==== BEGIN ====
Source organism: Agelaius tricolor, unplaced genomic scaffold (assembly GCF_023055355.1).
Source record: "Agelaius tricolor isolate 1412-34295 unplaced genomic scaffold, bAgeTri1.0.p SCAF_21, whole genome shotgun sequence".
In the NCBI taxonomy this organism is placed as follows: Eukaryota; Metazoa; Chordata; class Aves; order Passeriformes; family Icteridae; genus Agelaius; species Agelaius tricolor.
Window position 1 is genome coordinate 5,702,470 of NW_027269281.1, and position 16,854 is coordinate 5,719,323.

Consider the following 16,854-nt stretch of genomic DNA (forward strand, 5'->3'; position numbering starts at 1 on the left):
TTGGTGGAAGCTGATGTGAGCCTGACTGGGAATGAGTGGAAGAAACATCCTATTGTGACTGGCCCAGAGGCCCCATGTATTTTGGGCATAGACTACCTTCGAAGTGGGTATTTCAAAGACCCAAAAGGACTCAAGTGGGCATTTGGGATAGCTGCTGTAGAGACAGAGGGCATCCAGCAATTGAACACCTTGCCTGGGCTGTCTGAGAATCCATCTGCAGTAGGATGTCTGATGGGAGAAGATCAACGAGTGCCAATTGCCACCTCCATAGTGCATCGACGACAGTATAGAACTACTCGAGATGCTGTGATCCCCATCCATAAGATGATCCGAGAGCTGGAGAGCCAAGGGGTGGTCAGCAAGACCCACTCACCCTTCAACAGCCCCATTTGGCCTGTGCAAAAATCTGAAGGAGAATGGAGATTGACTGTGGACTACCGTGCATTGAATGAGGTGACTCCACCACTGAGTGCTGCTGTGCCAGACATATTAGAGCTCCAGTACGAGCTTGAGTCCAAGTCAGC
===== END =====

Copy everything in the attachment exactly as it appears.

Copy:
Source organism: Agelaius tricolor, unplaced genomic scaffold (assembly GCF_023055355.1).
Source record: "Agelaius tricolor isolate 1412-34295 unplaced genomic scaffold, bAgeTri1.0.p SCAF_21, whole genome shotgun sequence".
In the NCBI taxonomy this organism is placed as follows: Eukaryota; Metazoa; Chordata; class Aves; order Passeriformes; family Icteridae; genus Agelaius; species Agelaius tricolor.
Window position 1 is genome coordinate 5,702,470 of NW_027269281.1, and position 16,854 is coordinate 5,719,323.

Consider the following 16,854-nt stretch of genomic DNA (forward strand, 5'->3'; position numbering starts at 1 on the left):
TTGGTGGAAGCTGATGTGAGCCTGACTGGGAATGAGTGGAAGAAACATCCTATTGTGACTGGCCCAGAGGCCCCATGTATTTTGGGCATAGACTACCTTCGAAGTGGGTATTTCAAAGACCCAAAAGGACTCAAGTGGGCATTTGGGATAGCTGCTGTAGAGACAGAGGGCATCCAGCAATTGAACACCTTGCCTGGGCTGTCTGAGAATCCATCTGCAGTAGGATGTCTGATGGGAGAAGATCAACGAGTGCCAATTGCCACCTCCATAGTGCATCGACGACAGTATAGAACTACTCGAGATGCTGTGATCCCCATCCATAAGATGATCCGAGAGCTGGAGAGCCAAGGGGTGGTCAGCAAGACCCACTCACCCTTCAACAGCCCCATTTGGCCTGTGCAAAAATCTGAAGGAGAATGGAGATTGACTGTGGACTACCGTGCATTGAATGAGGTGACTCCACCACTGAGTGCTGCTGTGCCAGACATATTAGAGCTCCAGTACGAGCTTGAGTCCAAGTCAGC